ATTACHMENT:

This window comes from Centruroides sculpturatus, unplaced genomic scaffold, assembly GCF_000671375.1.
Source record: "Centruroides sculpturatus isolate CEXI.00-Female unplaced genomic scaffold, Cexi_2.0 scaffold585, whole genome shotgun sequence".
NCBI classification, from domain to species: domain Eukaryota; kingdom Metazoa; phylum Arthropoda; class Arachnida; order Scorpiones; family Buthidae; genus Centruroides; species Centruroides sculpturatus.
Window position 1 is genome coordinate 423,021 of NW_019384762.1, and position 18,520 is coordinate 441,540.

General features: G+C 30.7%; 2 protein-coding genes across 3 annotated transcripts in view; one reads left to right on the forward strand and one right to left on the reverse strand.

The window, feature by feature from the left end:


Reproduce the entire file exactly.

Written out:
This window comes from Centruroides sculpturatus, unplaced genomic scaffold, assembly GCF_000671375.1.
Source record: "Centruroides sculpturatus isolate CEXI.00-Female unplaced genomic scaffold, Cexi_2.0 scaffold585, whole genome shotgun sequence".
NCBI classification, from domain to species: domain Eukaryota; kingdom Metazoa; phylum Arthropoda; class Arachnida; order Scorpiones; family Buthidae; genus Centruroides; species Centruroides sculpturatus.
Window position 1 is genome coordinate 423,021 of NW_019384762.1, and position 18,520 is coordinate 441,540.

General features: G+C 30.7%; 2 protein-coding genes across 3 annotated transcripts in view; one reads left to right on the forward strand and one right to left on the reverse strand.

The window, feature by feature from the left end: